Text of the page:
UC fee grants to be utilized to produce fire-resistant building materials, cancer-combative isotope
In an annual competition to promote multicampus projects in the UC, two UC Davis projects stood out. One is headed by Professor Michele Barbato in the department of civil and environmental engineering and centered around wildfire research. The other is connected to research on particle acceleration and headed by Eric Prebys, a professor and the director of the Crocker Nuclear Laboratory.
“It’s called a UC fee grant,” Prebys said. “The University of California system actually manages Livermore laboratory and Los Alamos, […] part of their management fee goes into a fund and California universities can apply to that fund on a specific range of topics.”
Each project is to be conducted in collaboration with these labs and the other involved UC schools. These include UC Irvine, UCLA, UC Berkeley and UC Merced for the wildfire mitigation project headed by Barbato.
“We received $3.75 million from the Office of the President and a little more than a million from Lawrence Livermore, Los Alamos and the Electric Power Research Institute,” Barbato said. “The project will start in March and we’re going to execute our research plan.”
The plan for the project is to develop a method to model and forecast smoke transport from wildfires and investigate the toxicology of the chemicals produced from the burning of different materials. Additionally, the research will include studying the effects of these chemicals on human health and comparing the effectiveness of different wildfire mitigation strategies.
Of course, given the scale of wildfire impact in California, research alone would be ineffective. There is a need for communication, not only between the research teams and the government, but also between multiple levels of the government. This is where Eric Chu, an assistant professor in the department of human ecology, comes in.
“The Office of the President that advertised the grant wanted a strong part of the project to lead to social impact,” Chu said. “Some sort of co-production of science-informed policy and engagement with public sector governments, but also to think through, ‘What is the best way to enable better wildfire monitoring, modeling and construction policy design in ways that make political sense in the context of existing policy.’”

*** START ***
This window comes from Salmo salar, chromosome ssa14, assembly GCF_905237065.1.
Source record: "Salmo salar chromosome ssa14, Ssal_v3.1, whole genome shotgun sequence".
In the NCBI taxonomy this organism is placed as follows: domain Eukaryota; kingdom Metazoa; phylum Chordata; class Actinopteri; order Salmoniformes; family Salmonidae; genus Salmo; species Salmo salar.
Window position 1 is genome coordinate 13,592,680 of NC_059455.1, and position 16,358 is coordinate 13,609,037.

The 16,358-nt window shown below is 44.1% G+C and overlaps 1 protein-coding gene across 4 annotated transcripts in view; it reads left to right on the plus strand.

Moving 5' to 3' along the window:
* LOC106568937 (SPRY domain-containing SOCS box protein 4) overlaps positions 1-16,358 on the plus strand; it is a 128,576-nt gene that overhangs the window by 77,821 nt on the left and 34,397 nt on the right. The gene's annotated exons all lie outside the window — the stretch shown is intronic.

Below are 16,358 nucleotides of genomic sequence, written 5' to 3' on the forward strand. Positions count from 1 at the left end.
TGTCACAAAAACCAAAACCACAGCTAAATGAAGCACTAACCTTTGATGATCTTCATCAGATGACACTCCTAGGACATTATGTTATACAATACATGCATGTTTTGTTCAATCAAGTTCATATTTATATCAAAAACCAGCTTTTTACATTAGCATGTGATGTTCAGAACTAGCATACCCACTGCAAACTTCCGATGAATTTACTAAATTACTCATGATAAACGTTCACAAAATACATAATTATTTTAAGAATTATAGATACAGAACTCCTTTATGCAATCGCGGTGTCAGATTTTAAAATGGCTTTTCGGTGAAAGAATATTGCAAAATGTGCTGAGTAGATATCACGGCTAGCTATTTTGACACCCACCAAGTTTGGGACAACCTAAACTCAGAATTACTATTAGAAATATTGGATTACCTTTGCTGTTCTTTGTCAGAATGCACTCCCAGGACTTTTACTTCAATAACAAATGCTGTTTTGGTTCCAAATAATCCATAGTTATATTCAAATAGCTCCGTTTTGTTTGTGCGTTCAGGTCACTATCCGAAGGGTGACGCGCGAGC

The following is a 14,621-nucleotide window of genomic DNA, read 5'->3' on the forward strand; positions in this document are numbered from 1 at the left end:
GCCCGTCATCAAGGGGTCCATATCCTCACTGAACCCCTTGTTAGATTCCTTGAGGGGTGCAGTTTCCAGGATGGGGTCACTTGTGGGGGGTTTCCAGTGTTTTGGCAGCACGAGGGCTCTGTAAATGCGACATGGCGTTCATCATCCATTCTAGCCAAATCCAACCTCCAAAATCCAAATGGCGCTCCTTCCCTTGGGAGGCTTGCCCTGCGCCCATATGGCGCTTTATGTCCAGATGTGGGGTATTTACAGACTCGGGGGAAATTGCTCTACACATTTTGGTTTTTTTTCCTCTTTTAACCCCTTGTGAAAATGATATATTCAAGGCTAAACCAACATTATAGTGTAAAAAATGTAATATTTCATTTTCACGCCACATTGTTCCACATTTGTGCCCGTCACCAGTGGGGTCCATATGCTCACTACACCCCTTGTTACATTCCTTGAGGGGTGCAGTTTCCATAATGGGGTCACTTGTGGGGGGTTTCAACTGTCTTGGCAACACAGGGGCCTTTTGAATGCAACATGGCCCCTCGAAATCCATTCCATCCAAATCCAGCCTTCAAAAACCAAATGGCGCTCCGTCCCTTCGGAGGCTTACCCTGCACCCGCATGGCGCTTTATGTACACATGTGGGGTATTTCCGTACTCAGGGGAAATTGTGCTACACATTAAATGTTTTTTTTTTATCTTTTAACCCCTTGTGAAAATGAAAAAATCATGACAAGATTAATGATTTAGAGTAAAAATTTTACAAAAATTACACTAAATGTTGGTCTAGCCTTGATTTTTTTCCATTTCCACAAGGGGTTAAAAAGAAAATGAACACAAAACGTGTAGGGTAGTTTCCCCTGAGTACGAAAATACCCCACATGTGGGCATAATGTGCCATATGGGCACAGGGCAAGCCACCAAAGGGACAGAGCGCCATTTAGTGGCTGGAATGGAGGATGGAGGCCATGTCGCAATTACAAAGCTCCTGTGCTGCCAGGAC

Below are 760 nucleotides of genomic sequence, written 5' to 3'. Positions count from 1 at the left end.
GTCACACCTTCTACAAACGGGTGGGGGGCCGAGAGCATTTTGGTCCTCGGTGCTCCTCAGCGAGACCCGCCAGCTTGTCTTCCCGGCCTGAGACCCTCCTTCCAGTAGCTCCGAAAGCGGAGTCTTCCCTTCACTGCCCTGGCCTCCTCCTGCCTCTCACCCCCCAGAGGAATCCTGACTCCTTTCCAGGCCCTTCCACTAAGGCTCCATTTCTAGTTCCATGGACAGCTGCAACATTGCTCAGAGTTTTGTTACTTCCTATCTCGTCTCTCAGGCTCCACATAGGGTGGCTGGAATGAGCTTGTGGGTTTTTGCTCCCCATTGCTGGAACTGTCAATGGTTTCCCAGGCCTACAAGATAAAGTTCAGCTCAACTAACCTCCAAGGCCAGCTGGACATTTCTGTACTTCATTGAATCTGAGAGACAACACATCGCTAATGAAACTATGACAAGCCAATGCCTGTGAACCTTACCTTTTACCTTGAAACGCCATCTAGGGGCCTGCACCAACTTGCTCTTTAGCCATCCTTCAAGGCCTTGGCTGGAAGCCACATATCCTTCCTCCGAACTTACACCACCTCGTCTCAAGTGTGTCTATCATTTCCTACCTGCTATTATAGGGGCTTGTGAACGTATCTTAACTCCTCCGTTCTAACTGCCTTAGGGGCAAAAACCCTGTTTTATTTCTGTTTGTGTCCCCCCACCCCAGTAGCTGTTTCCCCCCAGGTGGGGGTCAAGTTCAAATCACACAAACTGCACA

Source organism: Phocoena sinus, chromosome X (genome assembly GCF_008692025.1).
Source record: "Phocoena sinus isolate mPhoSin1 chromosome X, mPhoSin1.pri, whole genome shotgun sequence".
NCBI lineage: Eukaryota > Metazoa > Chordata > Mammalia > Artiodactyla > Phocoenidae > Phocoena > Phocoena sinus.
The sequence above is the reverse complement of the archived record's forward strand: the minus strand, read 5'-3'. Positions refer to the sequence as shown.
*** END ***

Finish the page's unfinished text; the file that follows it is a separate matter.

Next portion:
Any practical discussion around wildfires must be multi-layered because of how they impact and get impacted by climate, water, housing, pollution and even transportation. With different portions of the government involved in the management and mitigation of this issue, there are many restrictions involved.
Whereas Chu is focused on the human side of the project, namely decision making, planning and policy, Barbato intends to focus on the housing portion of it. He hopes to develop fire-proof housing materials by utilizing data from some preliminary projects.
“The way that we are envisioning it is to use earth block construction, which is […] made using mainly soil,” Barbato said.
This method produces highly durable structures through a process of stabilizing soil chemically.
Eric Prebys, meanwhile, will be utilizing his grant to work with a cyclotron in order to use diamond as a semiconductor in high-speed instrumentation development.
“A cyclotron is a type of particle accelerator,” Prebys said. “It uses a magnetic field to bend the charged particles into a path and then uses an alternating electric field to accelerate them so every time they go around they get a little more energy. Cyclotrons date back to the 1930s when that was really the first way people were able to make really high energy beams of particles. They still exist because they’re a fairly economical way to generate currents. This particular cyclotron has been operating since the 60s.”
The project will be a collaboration between UC Davis, UC Santa Barbara, UC Santa Cruz, Los Alamos National Laboratory and Lawrence Berkeley National Laboratory. The idea is to utilize synthetically produced diamond ingots, developed specifically for an X-ray free-electron laser. Such a laser produces very high-speed pulses of X-rays.
“In that context, our cyclotron will provide a testbed for these detectors,” Prebys said. “Once we develop them we can use the beam from our cyclotron to test them, but then, in turn, we’ll be able to use these detectors we developed to study the particles in our cyclotron because even though this is a very old cyclotron, it’s very interesting.”
Diamond is a semiconductor in the same way as silicon, but has advantages in its immunity to radiation, speed in which it transfers electrons and higher dynamic range, a property that allows a larger range of values to be measured. Because of such properties, diamond’s semiconductor abilities have many useful applications. For example, the production of a cancer treatment isotope called Astatine 211 requires a very high current and a diamond semiconductor makes this possible.
Projects like these reflect a dedication not only toward scientific growth but improved quality of life.
“We’re trying to prevent more losses in the future, we’re trying to better prepare the state against wildfires, against all these other different environmental changes and what can be done,” Chu said.
Written by: Husn Kharabanda — email@example.com